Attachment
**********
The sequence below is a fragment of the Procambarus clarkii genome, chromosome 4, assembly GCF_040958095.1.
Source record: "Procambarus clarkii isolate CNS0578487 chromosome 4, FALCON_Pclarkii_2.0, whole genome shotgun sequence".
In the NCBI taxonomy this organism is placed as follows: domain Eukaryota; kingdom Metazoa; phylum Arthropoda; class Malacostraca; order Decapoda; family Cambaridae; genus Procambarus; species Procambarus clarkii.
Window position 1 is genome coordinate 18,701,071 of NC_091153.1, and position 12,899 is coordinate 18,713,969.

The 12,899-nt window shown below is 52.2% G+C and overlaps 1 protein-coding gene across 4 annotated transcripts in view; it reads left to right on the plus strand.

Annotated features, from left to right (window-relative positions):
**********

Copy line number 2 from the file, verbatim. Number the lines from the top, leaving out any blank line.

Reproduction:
Source record: "Procambarus clarkii isolate CNS0578487 chromosome 4, FALCON_Pclarkii_2.0, whole genome shotgun sequence".